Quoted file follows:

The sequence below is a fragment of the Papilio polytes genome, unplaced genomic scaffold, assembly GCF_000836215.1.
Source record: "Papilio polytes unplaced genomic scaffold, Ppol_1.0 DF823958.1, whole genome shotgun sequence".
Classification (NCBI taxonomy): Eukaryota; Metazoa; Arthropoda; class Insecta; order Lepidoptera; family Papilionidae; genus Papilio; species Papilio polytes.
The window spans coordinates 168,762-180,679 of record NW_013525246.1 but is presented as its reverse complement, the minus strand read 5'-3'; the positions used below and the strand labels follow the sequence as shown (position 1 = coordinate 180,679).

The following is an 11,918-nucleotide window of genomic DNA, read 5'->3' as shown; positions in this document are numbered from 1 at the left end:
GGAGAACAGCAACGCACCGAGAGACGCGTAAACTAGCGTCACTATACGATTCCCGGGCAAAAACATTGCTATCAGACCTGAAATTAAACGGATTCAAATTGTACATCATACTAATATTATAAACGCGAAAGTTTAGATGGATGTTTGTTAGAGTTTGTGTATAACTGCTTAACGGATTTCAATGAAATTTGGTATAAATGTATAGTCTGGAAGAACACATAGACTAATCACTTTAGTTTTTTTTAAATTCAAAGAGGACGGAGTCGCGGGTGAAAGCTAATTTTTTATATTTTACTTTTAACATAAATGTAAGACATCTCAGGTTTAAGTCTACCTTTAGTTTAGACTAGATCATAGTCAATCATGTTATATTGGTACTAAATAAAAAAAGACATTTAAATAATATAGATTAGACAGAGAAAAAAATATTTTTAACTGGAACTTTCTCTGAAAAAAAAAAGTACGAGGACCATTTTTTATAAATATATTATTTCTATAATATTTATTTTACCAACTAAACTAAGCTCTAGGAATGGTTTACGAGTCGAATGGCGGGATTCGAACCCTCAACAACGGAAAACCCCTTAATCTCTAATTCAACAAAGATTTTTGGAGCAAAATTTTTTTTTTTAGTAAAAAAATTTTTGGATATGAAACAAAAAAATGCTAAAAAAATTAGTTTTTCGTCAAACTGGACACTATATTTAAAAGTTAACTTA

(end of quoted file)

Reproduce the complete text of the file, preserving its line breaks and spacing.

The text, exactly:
The sequence below is a fragment of the Papilio polytes genome, unplaced genomic scaffold, assembly GCF_000836215.1.
Source record: "Papilio polytes unplaced genomic scaffold, Ppol_1.0 DF823958.1, whole genome shotgun sequence".
Classification (NCBI taxonomy): Eukaryota; Metazoa; Arthropoda; class Insecta; order Lepidoptera; family Papilionidae; genus Papilio; species Papilio polytes.
The window spans coordinates 168,762-180,679 of record NW_013525246.1 but is presented as its reverse complement, the minus strand read 5'-3'; the positions used below and the strand labels follow the sequence as shown (position 1 = coordinate 180,679).

The following is an 11,918-nucleotide window of genomic DNA, read 5'->3' as shown; positions in this document are numbered from 1 at the left end:
GGAGAACAGCAACGCACCGAGAGACGCGTAAACTAGCGTCACTATACGATTCCCGGGCAAAAACATTGCTATCAGACCTGAAATTAAACGGATTCAAATTGTACATCATACTAATATTATAAACGCGAAAGTTTAGATGGATGTTTGTTAGAGTTTGTGTATAACTGCTTAACGGATTTCAATGAAATTTGGTATAAATGTATAGTCTGGAAGAACACATAGACTAATCACTTTAGTTTTTTTTAAATTCAAAGAGGACGGAGTCGCGGGTGAAAGCTAATTTTTTATATTTTACTTTTAACATAAATGTAAGACATCTCAGGTTTAAGTCTACCTTTAGTTTAGACTAGATCATAGTCAATCATGTTATATTGGTACTAAATAAAAAAAGACATTTAAATAATATAGATTAGACAGAGAAAAAAATATTTTTAACTGGAACTTTCTCTGAAAAAAAAAAGTACGAGGACCATTTTTTATAAATATATTATTTCTATAATATTTATTTTACCAACTAAACTAAGCTCTAGGAATGGTTTACGAGTCGAATGGCGGGATTCGAACCCTCAACAACGGAAAACCCCTTAATCTCTAATTCAACAAAGATTTTTGGAGCAAAATTTTTTTTTTTAGTAAAAAAATTTTTGGATATGAAACAAAAAAATGCTAAAAAAATTAGTTTTTCGTCAAACTGGACACTATATTTAAAAGTTAACTTA